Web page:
Vision is a funny thing. Lots of people (and leaders) have vision but many cannot deliver on that vision because they cannot develop a realistic strategy that will allow them to accomplish the vision. That is why a vision without a workable strategy is hallucination: an unfulfilled dream, a false hope and an empty promise. Many so called visions for the future are perfectly designed to get you nowhere except in the mind of a leader. 

The problem with this is that vision usually comes from leaders and leaders have followers and staff. It is staff who have to live with the unmet dreams of their leaders and the implications of chasing a vision that they know is a foolish dream. I remember a leader I once worked for who hired a staff member to accomplish a specific task that was vital to the organization. 

As I listened to the vision of that new staff member and his strategy for how he would accomplish it I knew in my heart that "this dog won't hunt" but I was not in a position to do or say much as I was lower in the organizational chain and this was a senior level hire of a senior level executive. Nor was I asked my opinion.

In this case we wasted three years of effort, built a staff we had to eventually let go and lost one million dollars in the process. And I had to pick up the pieces when it fell apart and the staff member was let go. Not only did we pay huge "dumb tax" for the foolish expectations and their results but the senior leader lost great credibility in the eyes of his staff for leading us down a path that resulted in organizational damage and could have been avoided. The Walter Mitty vision of the senior leader was an hallucination.

It is not that this leader (the one who hired) and the staff member (the one who was hired) did not have a strategy to reach their vision. Their problem was that it was not a workable strategy. It was built on false assumptions, optimistic rather than realistic thinking which did not even move the ball down the field a bit but rather went the wrong direction entirely.

How does one avoid moving mistaking vision for dreams or hallucinations? A key is not to develop vision by oneself. Senior leaders should work the visioning process with other senior staff who must help deliver on the vision. That includes a reasonable, workable strategy for how the organization will accomplish its vision. Usually that will mean changes in the current paradigm or strategy that the organization is using. After all, the current paradigm got you to where you are but was not designed to get you to where you need to go next.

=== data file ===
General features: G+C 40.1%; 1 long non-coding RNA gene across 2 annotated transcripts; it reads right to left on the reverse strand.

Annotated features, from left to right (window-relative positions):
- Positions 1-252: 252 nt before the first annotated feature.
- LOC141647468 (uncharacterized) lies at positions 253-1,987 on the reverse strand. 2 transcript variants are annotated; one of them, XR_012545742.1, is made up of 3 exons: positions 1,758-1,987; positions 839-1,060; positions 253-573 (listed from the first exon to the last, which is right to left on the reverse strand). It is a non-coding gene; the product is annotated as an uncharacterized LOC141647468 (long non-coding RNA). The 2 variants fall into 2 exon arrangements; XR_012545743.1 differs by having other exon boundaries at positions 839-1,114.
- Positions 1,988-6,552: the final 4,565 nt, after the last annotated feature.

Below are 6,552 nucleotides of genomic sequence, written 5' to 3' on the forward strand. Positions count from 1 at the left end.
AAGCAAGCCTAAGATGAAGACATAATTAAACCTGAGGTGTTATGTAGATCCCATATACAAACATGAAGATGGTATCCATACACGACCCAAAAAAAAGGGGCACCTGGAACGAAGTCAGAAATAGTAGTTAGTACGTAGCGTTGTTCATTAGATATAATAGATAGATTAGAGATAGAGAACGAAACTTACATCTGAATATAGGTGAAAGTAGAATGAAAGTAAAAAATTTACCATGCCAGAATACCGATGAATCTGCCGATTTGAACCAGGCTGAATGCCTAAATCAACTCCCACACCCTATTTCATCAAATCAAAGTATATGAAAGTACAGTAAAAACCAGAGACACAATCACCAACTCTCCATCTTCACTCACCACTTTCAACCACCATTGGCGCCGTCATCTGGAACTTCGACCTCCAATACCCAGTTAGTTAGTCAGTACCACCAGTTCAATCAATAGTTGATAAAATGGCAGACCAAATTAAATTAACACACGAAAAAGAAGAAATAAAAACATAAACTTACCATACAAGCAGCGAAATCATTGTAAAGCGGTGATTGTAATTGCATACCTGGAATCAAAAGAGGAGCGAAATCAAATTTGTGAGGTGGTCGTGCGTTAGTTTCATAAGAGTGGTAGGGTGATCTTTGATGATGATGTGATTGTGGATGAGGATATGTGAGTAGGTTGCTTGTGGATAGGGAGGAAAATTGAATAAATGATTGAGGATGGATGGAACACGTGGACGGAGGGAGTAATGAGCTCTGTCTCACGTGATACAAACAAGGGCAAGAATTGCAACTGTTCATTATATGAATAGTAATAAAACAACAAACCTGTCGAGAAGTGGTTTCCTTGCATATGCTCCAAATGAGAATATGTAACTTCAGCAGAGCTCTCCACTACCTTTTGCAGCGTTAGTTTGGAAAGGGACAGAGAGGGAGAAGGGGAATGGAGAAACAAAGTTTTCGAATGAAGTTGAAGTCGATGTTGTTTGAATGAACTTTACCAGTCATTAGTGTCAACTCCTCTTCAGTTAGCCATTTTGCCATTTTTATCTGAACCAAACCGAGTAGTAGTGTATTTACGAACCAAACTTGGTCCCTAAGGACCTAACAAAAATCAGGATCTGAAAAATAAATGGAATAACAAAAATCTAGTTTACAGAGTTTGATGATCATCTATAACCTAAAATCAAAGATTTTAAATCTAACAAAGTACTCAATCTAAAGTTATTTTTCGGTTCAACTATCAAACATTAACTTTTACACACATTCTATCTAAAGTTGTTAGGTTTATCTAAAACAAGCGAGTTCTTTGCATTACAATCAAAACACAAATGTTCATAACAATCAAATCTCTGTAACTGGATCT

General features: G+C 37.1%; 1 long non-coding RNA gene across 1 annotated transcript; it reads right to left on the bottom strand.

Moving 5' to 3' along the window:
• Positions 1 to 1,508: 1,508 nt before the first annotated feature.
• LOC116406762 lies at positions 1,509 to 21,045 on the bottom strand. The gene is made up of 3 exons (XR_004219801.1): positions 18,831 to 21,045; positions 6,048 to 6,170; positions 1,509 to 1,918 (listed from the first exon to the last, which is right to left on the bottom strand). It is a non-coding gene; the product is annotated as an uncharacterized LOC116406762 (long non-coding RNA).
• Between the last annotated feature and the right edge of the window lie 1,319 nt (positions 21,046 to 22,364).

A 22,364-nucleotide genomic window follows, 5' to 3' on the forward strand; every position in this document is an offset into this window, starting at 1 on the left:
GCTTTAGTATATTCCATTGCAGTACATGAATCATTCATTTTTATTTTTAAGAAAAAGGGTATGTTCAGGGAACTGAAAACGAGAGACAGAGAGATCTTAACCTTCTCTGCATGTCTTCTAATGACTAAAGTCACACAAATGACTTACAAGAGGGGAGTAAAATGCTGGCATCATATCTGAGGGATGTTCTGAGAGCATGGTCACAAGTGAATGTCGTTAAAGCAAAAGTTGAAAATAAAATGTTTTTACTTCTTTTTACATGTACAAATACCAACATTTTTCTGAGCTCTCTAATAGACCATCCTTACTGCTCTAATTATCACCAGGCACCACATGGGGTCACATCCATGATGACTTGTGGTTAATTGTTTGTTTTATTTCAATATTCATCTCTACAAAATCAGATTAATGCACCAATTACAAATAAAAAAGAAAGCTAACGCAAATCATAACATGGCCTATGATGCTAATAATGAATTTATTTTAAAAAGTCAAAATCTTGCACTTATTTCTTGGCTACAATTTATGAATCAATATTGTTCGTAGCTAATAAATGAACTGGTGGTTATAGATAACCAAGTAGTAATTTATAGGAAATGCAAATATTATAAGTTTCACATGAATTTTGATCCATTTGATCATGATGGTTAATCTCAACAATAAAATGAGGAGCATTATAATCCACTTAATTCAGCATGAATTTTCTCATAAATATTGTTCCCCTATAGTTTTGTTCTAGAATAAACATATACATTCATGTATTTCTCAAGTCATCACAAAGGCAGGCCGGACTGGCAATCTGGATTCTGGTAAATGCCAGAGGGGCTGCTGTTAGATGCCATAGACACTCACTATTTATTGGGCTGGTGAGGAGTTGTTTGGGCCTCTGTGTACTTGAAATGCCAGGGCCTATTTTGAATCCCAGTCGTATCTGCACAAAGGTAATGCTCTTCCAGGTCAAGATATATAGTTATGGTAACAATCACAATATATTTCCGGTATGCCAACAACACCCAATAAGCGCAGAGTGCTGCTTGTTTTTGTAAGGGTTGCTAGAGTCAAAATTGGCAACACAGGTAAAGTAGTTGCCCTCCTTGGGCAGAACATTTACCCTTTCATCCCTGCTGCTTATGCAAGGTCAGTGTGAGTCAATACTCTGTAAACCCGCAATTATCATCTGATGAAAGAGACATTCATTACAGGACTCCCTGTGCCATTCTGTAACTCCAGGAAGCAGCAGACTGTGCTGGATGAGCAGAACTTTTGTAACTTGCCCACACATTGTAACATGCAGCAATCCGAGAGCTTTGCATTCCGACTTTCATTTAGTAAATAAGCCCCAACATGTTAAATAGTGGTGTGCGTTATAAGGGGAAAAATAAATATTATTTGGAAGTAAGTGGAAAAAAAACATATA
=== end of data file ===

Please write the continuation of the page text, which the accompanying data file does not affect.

That raises the question of whether the organization and its leaders are ready and willing to refocus their efforts, personnel and resources toward the accomplishing of the new vision? Adopting a new vision without refocusing the organization toward that new vision is also an hallucination. Refocusing may well mean that some staff who were key in the past will need to be let go in order to accomplish the new. It may well mean that other staff will need to be refocused and even organizational structures changed to meet the needs of a new vision and a new day. It is a grave mistake to assume that your current ministry paradigm will get you to a new vision and the next level.

Here are the kinds of questions that need to be addressed if a vision is going to be more than a dream:

  • Is this a realistic vision and is it the right vision for us as an organization?
  • Do we have buy in from senior staff toward a new vision and what is our plan to create a guiding coalition within the organization to move in a new direction?
  • Do we have a realistic and workable plan to accomplish the vision?
  • What are the unintended consequences of moving in our new direction?
  • How do we need to restructure staff, budgets or organizational structure to focus on the new vision?
  • How will we know if we are being successful and how do we monitor progress?

Vision is a wonderful and necessary element of leadership. But, a vision without a workable strategy is simply a hallucination.

Creating cultures of excellence

  • Jun 10, 2019
  • Category: News
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